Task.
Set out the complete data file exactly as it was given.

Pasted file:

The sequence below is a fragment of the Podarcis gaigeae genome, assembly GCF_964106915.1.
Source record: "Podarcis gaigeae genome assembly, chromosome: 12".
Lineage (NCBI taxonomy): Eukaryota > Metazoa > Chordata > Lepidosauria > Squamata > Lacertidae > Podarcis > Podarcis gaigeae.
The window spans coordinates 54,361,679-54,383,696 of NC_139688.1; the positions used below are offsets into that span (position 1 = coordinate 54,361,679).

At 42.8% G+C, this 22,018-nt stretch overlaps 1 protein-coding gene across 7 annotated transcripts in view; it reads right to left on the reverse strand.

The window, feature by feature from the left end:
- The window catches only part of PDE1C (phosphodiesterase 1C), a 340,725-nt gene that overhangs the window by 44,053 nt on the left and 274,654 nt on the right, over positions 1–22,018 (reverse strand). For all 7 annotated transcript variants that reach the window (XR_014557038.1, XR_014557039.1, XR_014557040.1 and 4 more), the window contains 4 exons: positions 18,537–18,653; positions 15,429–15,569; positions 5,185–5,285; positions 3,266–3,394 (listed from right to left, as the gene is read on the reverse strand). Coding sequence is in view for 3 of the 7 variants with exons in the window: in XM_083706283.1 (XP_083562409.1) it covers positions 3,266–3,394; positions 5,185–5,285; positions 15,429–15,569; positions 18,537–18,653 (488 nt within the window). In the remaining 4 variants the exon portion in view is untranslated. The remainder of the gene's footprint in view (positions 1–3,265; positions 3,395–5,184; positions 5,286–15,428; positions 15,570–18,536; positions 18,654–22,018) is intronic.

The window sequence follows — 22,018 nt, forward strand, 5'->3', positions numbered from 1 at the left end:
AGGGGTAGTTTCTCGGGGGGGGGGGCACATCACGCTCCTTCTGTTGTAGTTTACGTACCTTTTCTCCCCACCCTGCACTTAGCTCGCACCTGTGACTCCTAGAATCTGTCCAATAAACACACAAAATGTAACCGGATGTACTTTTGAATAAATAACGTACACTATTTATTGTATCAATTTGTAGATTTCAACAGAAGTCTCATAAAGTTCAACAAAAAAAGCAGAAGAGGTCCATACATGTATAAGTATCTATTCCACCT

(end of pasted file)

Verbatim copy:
The sequence below is a fragment of the Podarcis gaigeae genome, assembly GCF_964106915.1.
Source record: "Podarcis gaigeae genome assembly, chromosome: 12".
Lineage (NCBI taxonomy): Eukaryota > Metazoa > Chordata > Lepidosauria > Squamata > Lacertidae > Podarcis > Podarcis gaigeae.
The window spans coordinates 54,361,679-54,383,696 of NC_139688.1; the positions used below are offsets into that span (position 1 = coordinate 54,361,679).

At 42.8% G+C, this 22,018-nt stretch overlaps 1 protein-coding gene across 7 annotated transcripts in view; it reads right to left on the reverse strand.

The window, feature by feature from the left end:
- The window catches only part of PDE1C (phosphodiesterase 1C), a 340,725-nt gene that overhangs the window by 44,053 nt on the left and 274,654 nt on the right, over positions 1–22,018 (reverse strand). For all 7 annotated transcript variants that reach the window (XR_014557038.1, XR_014557039.1, XR_014557040.1 and 4 more), the window contains 4 exons: positions 18,537–18,653; positions 15,429–15,569; positions 5,185–5,285; positions 3,266–3,394 (listed from right to left, as the gene is read on the reverse strand). Coding sequence is in view for 3 of the 7 variants with exons in the window: in XM_083706283.1 (XP_083562409.1) it covers positions 3,266–3,394; positions 5,185–5,285; positions 15,429–15,569; positions 18,537–18,653 (488 nt within the window). In the remaining 4 variants the exon portion in view is untranslated. The remainder of the gene's footprint in view (positions 1–3,265; positions 3,395–5,184; positions 5,286–15,428; positions 15,570–18,536; positions 18,654–22,018) is intronic.

The window sequence follows — 22,018 nt, forward strand, 5'->3', positions numbered from 1 at the left end:
AGGGGTAGTTTCTCGGGGGGGGGGGCACATCACGCTCCTTCTGTTGTAGTTTACGTACCTTTTCTCCCCACCCTGCACTTAGCTCGCACCTGTGACTCCTAGAATCTGTCCAATAAACACACAAAATGTAACCGGATGTACTTTTGAATAAATAACGTACACTATTTATTGTATCAATTTGTAGATTTCAACAGAAGTCTCATAAAGTTCAACAAAAAAAGCAGAAGAGGTCCATACATGTATAAGTATCTATTCCACCT